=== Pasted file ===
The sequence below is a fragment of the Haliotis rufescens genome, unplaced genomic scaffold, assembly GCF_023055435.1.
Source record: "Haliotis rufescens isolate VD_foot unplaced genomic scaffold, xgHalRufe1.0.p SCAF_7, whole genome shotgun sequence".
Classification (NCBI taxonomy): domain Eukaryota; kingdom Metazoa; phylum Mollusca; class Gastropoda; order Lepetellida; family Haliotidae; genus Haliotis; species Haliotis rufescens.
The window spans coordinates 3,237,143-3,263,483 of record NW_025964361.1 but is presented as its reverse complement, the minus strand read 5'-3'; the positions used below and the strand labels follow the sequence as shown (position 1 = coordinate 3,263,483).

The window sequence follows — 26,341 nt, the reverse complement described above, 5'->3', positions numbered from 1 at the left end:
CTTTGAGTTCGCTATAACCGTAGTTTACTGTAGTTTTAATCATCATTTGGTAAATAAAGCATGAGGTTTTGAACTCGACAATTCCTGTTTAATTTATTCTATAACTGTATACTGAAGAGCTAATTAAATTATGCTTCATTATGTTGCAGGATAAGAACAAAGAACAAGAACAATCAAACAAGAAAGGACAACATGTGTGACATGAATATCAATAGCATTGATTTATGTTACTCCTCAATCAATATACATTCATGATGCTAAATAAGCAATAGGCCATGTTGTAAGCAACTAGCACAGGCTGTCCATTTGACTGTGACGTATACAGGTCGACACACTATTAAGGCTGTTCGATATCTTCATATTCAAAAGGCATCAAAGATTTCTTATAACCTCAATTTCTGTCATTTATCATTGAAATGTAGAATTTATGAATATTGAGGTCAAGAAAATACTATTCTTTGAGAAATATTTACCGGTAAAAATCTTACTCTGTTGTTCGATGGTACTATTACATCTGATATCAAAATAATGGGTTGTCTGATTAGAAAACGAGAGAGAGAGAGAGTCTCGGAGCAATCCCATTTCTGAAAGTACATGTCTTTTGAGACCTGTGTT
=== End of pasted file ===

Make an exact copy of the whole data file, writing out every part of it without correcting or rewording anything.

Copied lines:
The sequence below is a fragment of the Haliotis rufescens genome, unplaced genomic scaffold, assembly GCF_023055435.1.
Source record: "Haliotis rufescens isolate VD_foot unplaced genomic scaffold, xgHalRufe1.0.p SCAF_7, whole genome shotgun sequence".
Classification (NCBI taxonomy): domain Eukaryota; kingdom Metazoa; phylum Mollusca; class Gastropoda; order Lepetellida; family Haliotidae; genus Haliotis; species Haliotis rufescens.
The window spans coordinates 3,237,143-3,263,483 of record NW_025964361.1 but is presented as its reverse complement, the minus strand read 5'-3'; the positions used below and the strand labels follow the sequence as shown (position 1 = coordinate 3,263,483).

The window sequence follows — 26,341 nt, the reverse complement described above, 5'->3', positions numbered from 1 at the left end:
CTTTGAGTTCGCTATAACCGTAGTTTACTGTAGTTTTAATCATCATTTGGTAAATAAAGCATGAGGTTTTGAACTCGACAATTCCTGTTTAATTTATTCTATAACTGTATACTGAAGAGCTAATTAAATTATGCTTCATTATGTTGCAGGATAAGAACAAAGAACAAGAACAATCAAACAAGAAAGGACAACATGTGTGACATGAATATCAATAGCATTGATTTATGTTACTCCTCAATCAATATACATTCATGATGCTAAATAAGCAATAGGCCATGTTGTAAGCAACTAGCACAGGCTGTCCATTTGACTGTGACGTATACAGGTCGACACACTATTAAGGCTGTTCGATATCTTCATATTCAAAAGGCATCAAAGATTTCTTATAACCTCAATTTCTGTCATTTATCATTGAAATGTAGAATTTATGAATATTGAGGTCAAGAAAATACTATTCTTTGAGAAATATTTACCGGTAAAAATCTTACTCTGTTGTTCGATGGTACTATTACATCTGATATCAAAATAATGGGTTGTCTGATTAGAAAACGAGAGAGAGAGAGAGTCTCGGAGCAATCCCATTTCTGAAAGTACATGTCTTTTGAGACCTGTGTT